Sunday, February 14, 2016





By Toby Zinman

For the Inquirer


After the rave reviews that followed opening night in June, York Theatre Company has extended its run of Closer Than Ever through September 30. And no wonder. The show, with lyrics by Richard Maltby, Jr. and music by David Shire, offers two dozen songs on a little, glitz-free stage, sung with charm and polish under Maltby’s own direction. Nobody is miked, there are no big dance numbers, no flashy costumes, no puppets, no flying.

There’s no plot, no book, although each song seems like a story in itself --with lyrics like smart, rhymed dialogue -- and the four singers provide some modest acting. Jacquelyn Piro Donovan, George Dvorsky, Julia Murney and Sal Viviano are all attractive people in early middle age, fit but not too shapely, nice if dated clothes but nothing you wouldn’t wear to work.  This is a very human show and the songs are filled with very human—and very middle aged—emotions, observations and insights.

The entertaining first act’s songs are all about relationships—lovers, husbands, wives coming and going, disappointments (“She Loves Me Not,” “You Wanna Be My Friend”) and awkward social situations (“Dating Again”), and secret pleasures all the more pleasurable for being hidden (“Miss Byrd”) and the lingering regret of  sacrificed thrills (“One of the Good Guys”).  It’s more wry than funny: gyms, feminist battles, hope for the future and the courage to meet it ( “Next Time” when “the stars will sing to me/The girl will cling to me”).

Act Two is far more melancholy, more about the past than the future, more about time passing. Friends change beyond recognition, parents die, kids grow up (“I wasn’t ready for the March of Time”), situations feel repetitious, and the familiar patterns are dangerously comforting.  All these clever, imaginative lyrics with the intriguing, off-kilter harmonics create a musical world of grownups being ironic, brave and a little bit sad and a little bit proud.

The singers are ably accompanied on piano by Andrew Gerle and on bass by Danny Weller.


York Theatre Company at St. Peter’s 619 Lexington Ave (near 54th St). Tickets $67.50; students and seniors $

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About this blog

Toby Zinman's night job since 2006 is theater critic for the Inquirer where she reviews New York and London as well as Philadelphia. Her day job: Prize-winning prof at UArts, author of five books about modern and contemporary drama, and doer of scholarly deeds (winner of five NEH grants, Fulbright lecturer at Tel Aviv University, visiting professor in China). She was recently named by American Theatre magazine "one of the twelve most influential critics in America."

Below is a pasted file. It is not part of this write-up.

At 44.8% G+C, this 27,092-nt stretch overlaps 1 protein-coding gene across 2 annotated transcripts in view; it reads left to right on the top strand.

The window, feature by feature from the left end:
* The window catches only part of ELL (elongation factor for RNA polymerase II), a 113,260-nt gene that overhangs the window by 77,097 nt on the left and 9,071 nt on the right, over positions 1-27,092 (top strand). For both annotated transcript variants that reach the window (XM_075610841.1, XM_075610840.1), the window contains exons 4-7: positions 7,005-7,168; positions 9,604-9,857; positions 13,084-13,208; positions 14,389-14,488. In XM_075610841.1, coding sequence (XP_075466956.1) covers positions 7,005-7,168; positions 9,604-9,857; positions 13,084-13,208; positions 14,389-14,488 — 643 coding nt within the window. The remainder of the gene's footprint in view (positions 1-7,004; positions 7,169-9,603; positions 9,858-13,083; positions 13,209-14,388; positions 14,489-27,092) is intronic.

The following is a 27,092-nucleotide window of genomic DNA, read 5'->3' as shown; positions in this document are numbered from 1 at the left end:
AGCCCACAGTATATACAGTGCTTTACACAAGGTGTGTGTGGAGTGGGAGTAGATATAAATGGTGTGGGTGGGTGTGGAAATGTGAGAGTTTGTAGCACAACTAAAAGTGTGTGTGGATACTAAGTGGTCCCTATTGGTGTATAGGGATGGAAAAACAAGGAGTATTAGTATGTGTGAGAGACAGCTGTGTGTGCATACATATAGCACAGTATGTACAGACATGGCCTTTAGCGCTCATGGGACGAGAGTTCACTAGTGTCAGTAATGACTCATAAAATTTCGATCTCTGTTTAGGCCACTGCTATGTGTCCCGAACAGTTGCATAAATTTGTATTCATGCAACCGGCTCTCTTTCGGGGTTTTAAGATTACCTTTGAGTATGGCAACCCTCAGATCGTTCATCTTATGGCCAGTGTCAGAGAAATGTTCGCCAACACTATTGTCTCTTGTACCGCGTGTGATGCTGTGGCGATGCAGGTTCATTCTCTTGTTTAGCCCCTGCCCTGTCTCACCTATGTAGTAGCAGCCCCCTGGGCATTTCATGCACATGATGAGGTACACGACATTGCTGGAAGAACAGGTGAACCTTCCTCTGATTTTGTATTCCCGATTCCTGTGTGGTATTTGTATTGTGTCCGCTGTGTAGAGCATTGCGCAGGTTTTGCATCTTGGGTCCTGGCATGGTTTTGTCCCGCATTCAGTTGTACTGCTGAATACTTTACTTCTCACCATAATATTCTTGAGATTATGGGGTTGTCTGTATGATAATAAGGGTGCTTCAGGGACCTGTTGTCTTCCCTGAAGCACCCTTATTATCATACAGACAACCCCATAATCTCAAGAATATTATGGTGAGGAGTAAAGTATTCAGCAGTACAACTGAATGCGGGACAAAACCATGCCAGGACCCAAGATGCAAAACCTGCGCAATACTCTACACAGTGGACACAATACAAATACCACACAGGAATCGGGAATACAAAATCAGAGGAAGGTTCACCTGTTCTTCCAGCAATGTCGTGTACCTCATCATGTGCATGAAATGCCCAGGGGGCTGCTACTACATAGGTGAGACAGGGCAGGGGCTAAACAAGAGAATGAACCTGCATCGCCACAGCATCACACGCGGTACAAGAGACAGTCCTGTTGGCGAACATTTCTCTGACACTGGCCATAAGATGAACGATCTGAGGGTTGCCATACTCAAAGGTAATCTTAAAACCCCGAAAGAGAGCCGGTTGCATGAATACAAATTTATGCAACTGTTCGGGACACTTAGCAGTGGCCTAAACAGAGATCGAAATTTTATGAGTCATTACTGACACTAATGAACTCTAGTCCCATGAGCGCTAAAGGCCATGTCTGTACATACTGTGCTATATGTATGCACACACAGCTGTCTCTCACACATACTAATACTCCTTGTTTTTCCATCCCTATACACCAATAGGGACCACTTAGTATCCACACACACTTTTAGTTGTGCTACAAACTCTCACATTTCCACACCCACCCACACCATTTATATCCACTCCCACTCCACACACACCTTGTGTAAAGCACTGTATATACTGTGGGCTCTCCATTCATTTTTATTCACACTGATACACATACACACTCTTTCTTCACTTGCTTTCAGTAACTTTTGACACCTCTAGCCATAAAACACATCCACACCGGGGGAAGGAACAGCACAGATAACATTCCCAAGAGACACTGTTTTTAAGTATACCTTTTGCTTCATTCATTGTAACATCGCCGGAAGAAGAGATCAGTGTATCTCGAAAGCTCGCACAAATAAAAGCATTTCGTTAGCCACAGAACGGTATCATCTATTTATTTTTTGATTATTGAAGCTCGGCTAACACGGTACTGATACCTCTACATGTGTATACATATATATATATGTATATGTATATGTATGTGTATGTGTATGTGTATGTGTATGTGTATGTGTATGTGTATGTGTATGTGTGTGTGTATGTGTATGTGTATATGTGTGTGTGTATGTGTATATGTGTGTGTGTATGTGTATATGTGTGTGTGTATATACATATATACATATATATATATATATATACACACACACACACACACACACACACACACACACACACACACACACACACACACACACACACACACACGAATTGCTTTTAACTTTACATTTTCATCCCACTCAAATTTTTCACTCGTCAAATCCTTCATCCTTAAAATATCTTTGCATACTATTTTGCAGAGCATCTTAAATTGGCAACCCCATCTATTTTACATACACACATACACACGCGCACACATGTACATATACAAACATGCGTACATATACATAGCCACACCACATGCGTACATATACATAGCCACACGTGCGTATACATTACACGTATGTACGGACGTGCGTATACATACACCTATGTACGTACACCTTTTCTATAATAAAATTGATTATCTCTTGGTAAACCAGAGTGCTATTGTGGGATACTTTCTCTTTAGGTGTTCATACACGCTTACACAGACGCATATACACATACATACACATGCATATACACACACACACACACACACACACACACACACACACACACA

Wendy Rosenfield has written freelance features and theater reviews for The Inquirer since 2006. She was theater critic for the Philadelphia Weekly from 1995 to 2001, after which she enjoyed a five-year baby-raising sabbatical. She serves on the board of the American Theatre Critics Association, was a participant in the Bennington Writer's Workshop, a 2008 NEA/USC Fellow in Theater and Musical Theater, and twice was guest critic for the Kennedy Center American College Theater Festival's Region II National Critics Institute. She received her B.A. from Bennington College and her M.L.A. from the University of Pennsylvania. She also is a fiction writer, was proofreader to a swami, publications editor for the Women's International League for Peace and Freedom, and spends all her free time working out and driving people places. Follow her on Twitter @WendyRosenfield.

Jim Rutter has reviewed theater for The Inquirer since September, 2011. Since 2006, he covered dance, theater and opera for the Broad Street Review, and has also written for many suburban newspapers, including The Main Line Times. In 2009, the National Endowment for the Arts awarded him a Fellowship in Arts Journalism. Thames & Hudson released his updated and revised version of Ballet and Modern Dance in June, 2012. From 1998 to 2005, he taught philosophy and logic at Drexel, and then Widener University. He also coaches Olympic Weightlifting for Liberty Barbell, and has competed at the national level in that sport since 2001.

Merilyn Jackson regularly writes on dance for The Inquirer and other publications. She specializes in the arts, literature, food, travel, and Eastern European culture and politics. In 2001, she was dance critic in residence at the Festival of Contemporary Dance in Bytom, Poland; in 2005, she received an NEA Critics’ Fellowship to Duke University’s Institute for Dance Criticism. She likes to say that dance was her first love but that when she discovered writing she began to cheat on dance. Now that she writes about dance, she’s made an honest woman of herself, although she also writes poetry.

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